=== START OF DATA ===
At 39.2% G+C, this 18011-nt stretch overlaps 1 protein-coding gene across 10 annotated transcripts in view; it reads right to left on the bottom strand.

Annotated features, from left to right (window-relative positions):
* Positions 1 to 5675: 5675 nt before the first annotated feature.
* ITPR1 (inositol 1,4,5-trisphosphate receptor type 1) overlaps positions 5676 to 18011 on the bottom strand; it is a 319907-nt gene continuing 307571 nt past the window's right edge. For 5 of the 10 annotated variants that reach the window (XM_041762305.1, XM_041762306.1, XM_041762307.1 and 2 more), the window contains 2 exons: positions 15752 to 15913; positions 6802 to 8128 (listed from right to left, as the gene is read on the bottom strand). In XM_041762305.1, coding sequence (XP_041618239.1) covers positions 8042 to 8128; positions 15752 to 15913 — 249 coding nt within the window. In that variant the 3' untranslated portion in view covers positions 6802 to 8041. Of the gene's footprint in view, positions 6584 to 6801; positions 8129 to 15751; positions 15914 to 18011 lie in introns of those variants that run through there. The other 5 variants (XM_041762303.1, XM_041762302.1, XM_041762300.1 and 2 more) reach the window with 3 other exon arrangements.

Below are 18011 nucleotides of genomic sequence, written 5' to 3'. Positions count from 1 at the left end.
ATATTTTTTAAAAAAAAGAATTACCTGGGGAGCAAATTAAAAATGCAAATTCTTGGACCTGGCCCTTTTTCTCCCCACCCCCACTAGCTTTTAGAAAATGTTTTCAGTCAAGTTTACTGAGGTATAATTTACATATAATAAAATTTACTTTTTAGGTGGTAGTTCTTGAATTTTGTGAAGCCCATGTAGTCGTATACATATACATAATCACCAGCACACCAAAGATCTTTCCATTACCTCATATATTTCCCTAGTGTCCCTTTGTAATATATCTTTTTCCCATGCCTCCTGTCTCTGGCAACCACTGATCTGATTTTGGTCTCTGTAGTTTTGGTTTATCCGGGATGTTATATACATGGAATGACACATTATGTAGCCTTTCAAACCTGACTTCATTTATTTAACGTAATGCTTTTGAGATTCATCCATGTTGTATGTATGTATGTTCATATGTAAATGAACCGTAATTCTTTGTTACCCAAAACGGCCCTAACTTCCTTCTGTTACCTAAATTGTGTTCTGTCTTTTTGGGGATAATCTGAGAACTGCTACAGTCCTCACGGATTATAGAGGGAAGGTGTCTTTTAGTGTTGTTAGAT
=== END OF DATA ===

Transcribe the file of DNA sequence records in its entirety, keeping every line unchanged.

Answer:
At 39.2% G+C, this 18011-nt stretch overlaps 1 protein-coding gene across 10 annotated transcripts in view; it reads right to left on the bottom strand.

Annotated features, from left to right (window-relative positions):
* Positions 1 to 5675: 5675 nt before the first annotated feature.
* ITPR1 (inositol 1,4,5-trisphosphate receptor type 1) overlaps positions 5676 to 18011 on the bottom strand; it is a 319907-nt gene continuing 307571 nt past the window's right edge. For 5 of the 10 annotated variants that reach the window (XM_041762305.1, XM_041762306.1, XM_041762307.1 and 2 more), the window contains 2 exons: positions 15752 to 15913; positions 6802 to 8128 (listed from right to left, as the gene is read on the bottom strand). In XM_041762305.1, coding sequence (XP_041618239.1) covers positions 8042 to 8128; positions 15752 to 15913 — 249 coding nt within the window. In that variant the 3' untranslated portion in view covers positions 6802 to 8041. Of the gene's footprint in view, positions 6584 to 6801; positions 8129 to 15751; positions 15914 to 18011 lie in introns of those variants that run through there. The other 5 variants (XM_041762303.1, XM_041762302.1, XM_041762300.1 and 2 more) reach the window with 3 other exon arrangements.

Below are 18011 nucleotides of genomic sequence, written 5' to 3'. Positions count from 1 at the left end.
ATATTTTTTAAAAAAAAGAATTACCTGGGGAGCAAATTAAAAATGCAAATTCTTGGACCTGGCCCTTTTTCTCCCCACCCCCACTAGCTTTTAGAAAATGTTTTCAGTCAAGTTTACTGAGGTATAATTTACATATAATAAAATTTACTTTTTAGGTGGTAGTTCTTGAATTTTGTGAAGCCCATGTAGTCGTATACATATACATAATCACCAGCACACCAAAGATCTTTCCATTACCTCATATATTTCCCTAGTGTCCCTTTGTAATATATCTTTTTCCCATGCCTCCTGTCTCTGGCAACCACTGATCTGATTTTGGTCTCTGTAGTTTTGGTTTATCCGGGATGTTATATACATGGAATGACACATTATGTAGCCTTTCAAACCTGACTTCATTTATTTAACGTAATGCTTTTGAGATTCATCCATGTTGTATGTATGTATGTTCATATGTAAATGAACCGTAATTCTTTGTTACCCAAAACGGCCCTAACTTCCTTCTGTTACCTAAATTGTGTTCTGTCTTTTTGGGGATAATCTGAGAACTGCTACAGTCCTCACGGATTATAGAGGGAAGGTGTCTTTTAGTGTTGTTAGAT